- The Brothers: John Foster Dulles, Allen Dulles, and Their Secret Cold War by Stephen Kinzer
During the high Cold War no power was more central to global affairs than the United States. That was the day of the Eisenhower administration, and no figures were more important to President Dwight D. Eisenhower than John Foster Dulles, his secretary of state; and Allen Welsh Dulles, his director of central intelligence. The two men, brothers in fact and in mission, were central to Cold War history for nearly a decade. In The Brothers Stephen Kinzer sets out to craft a joint biography of these two characters.
And characters they were. “Foster,” as the president familiarly called him, was a Bible-toting lawyer, a fire-breathing Cold Warrior, and a major architect of the Japanese Peace Treaty of 1951. A stalwart of the Republican Party, he latched early on to Eisenhower, advised him in the campaign of 1952, and emerged with the top U.S. diplomatic job, one previously held both by his uncle and by his grandfather. Allen, a lawyer too—the brothers had both worked for the same Wall Street law firm—was more openly associated with diplomacy but more craftily connected with the secret world of spies. Allen had been by turns the Office of Strategic Services chief in Switzerland during World War II, an agitator for the creation of a Central Intelligence Agency (CIA), an efficiency expert enlisted by President Harry Truman to check up on CIA progress, and then the agency’s chief of operations—all before Dwight Eisenhower made him the top boss. When Ike—he, too, had a nickname—summoned his own efficiency experts to check up on the agency, they warned him against the dangers of having two brothers in these high places and recommended he replace Allen Dulles at CIA. Eisenhower rejected the advice. The rest is history.
The Brothers is more than a joint biography of John and Allen Dulles. Kinzer, many of whose major works concern events of the Eisenhower era, here takes the Dulles brothers as premier U.S. operatives and weaves a story of the times around them. The panorama of 1950s crises flies by—the Philippines, Iran, Guatemala, Vietnam, Lebanon, Indonesia, the Congo, Cuba (the victory of M-26), and finally the Bay of Pigs—in a fast-paced and dramatic fashion. Kinzer has a good eye for color and captures the spirit of the two men well. [End Page 255]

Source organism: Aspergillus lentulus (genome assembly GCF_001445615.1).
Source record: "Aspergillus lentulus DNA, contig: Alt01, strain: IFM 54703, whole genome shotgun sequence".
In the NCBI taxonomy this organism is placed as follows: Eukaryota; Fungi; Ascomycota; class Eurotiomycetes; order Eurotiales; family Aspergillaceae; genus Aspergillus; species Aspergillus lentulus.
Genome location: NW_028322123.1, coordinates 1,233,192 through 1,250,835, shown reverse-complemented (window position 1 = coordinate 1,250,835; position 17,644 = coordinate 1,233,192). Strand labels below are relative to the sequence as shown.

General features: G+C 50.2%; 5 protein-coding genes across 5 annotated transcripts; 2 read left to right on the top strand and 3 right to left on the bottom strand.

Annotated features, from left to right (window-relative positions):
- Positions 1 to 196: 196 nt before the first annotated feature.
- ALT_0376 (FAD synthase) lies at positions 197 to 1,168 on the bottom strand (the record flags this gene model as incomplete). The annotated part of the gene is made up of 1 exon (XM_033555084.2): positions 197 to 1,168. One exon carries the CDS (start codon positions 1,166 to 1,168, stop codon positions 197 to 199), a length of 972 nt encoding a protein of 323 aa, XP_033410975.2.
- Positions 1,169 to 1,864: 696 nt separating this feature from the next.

But the book works best as a glimpse into the world of the CIA director Dulles, not so much his elder brother the top diplomat. After a time the reader realizes that some of the big-ticket shows of the decade are not there or have flashed past in a trice. Depending on how you count them, there were two (or three) China crises during the Eisenhower years (Taiwan Straits, Off-Shore Islands/Ta Chen), an on-again off-again confrontation over Berlin, uprisings and confrontations in Eastern Europe (Poland, Hungary) in 1956, and the simultaneous Suez showdown. Foster held the wheel at State during most of these. Because John Foster Dulles died in the spring of 1959, you might argue that he missed much of Berlin but not the rest. Kinzer’s gaze remains focused on events that featured CIA covert operations. Although this has a certain romance, it also robs Foster of his main stage—and equally it deprives the intelligence track of a narrative reporting on what Allen’s agency said and did during these important events. Allen Dulles fancied himself the “Great White Case Officer,” but the CIA’s bread and butter was its analyses. Not just its crisis reporting but the great intelligence disputes of the Eisenhower era—the Bomber Gap and the Missile Gap—are missing from this story. One more element is noticeably absent: the closeness of the Dulles brothers and their simultaneous participation at the top levels of Ike’s national security apparatus begs for some attention to the question of whether Allen’s...